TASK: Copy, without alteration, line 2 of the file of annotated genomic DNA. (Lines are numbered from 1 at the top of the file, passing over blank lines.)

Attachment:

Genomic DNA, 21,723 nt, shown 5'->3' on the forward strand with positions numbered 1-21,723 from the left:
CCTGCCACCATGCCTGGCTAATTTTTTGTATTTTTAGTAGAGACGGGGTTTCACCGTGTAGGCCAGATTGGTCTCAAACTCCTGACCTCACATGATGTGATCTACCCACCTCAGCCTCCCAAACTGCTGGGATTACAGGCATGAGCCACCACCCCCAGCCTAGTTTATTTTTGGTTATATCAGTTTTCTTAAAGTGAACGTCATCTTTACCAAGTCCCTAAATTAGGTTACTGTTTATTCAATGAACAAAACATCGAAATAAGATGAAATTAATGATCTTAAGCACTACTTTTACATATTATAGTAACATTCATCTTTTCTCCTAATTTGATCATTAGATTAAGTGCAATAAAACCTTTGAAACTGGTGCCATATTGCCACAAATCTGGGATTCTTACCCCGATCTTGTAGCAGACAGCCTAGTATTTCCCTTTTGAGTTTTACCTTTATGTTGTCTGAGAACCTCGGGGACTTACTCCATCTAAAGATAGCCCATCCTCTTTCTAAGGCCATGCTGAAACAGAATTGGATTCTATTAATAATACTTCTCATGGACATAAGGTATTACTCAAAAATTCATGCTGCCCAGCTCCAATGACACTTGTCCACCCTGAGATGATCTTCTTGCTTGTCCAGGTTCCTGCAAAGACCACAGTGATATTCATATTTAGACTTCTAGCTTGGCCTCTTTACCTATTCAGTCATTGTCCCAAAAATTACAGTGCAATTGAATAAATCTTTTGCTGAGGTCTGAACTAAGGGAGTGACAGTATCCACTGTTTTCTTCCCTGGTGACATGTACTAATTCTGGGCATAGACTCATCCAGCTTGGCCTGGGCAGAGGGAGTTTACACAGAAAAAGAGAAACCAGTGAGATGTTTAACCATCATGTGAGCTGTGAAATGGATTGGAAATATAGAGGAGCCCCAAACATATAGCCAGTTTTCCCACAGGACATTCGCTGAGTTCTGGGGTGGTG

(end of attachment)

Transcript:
CCTGCCACCATGCCTGGCTAATTTTTTGTATTTTTAGTAGAGACGGGGTTTCACCGTGTAGGCCAGATTGGTCTCAAACTCCTGACCTCACATGATGTGATCTACCCACCTCAGCCTCCCAAACTGCTGGGATTACAGGCATGAGCCACCACCCCCAGCCTAGTTTATTTTTGGTTATATCAGTTTTCTTAAAGTGAACGTCATCTTTACCAAGTCCCTAAATTAGGTTACTGTTTATTCAATGAACAAAACATCGAAATAAGATGAAATTAATGATCTTAAGCACTACTTTTACATATTATAGTAACATTCATCTTTTCTCCTAATTTGATCATTAGATTAAGTGCAATAAAACCTTTGAAACTGGTGCCATATTGCCACAAATCTGGGATTCTTACCCCGATCTTGTAGCAGACAGCCTAGTATTTCCCTTTTGAGTTTTACCTTTATGTTGTCTGAGAACCTCGGGGACTTACTCCATCTAAAGATAGCCCATCCTCTTTCTAAGGCCATGCTGAAACAGAATTGGATTCTATTAATAATACTTCTCATGGACATAAGGTATTACTCAAAAATTCATGCTGCCCAGCTCCAATGACACTTGTCCACCCTGAGATGATCTTCTTGCTTGTCCAGGTTCCTGCAAAGACCACAGTGATATTCATATTTAGACTTCTAGCTTGGCCTCTTTACCTATTCAGTCATTGTCCCAAAAATTACAGTGCAATTGAATAAATCTTTTGCTGAGGTCTGAACTAAGGGAGTGACAGTATCCACTGTTTTCTTCCCTGGTGACATGTACTAATTCTGGGCATAGACTCATCCAGCTTGGCCTGGGCAGAGGGAGTTTACACAGAAAAAGAGAAACCAGTGAGATGTTTAACCATCATGTGAGCTGTGAAATGGATTGGAAATATAGAGGAGCCCCAAACATATAGCCAGTTTTCCCACAGGACATTCGCTGAGTTCTGGGGTGGTG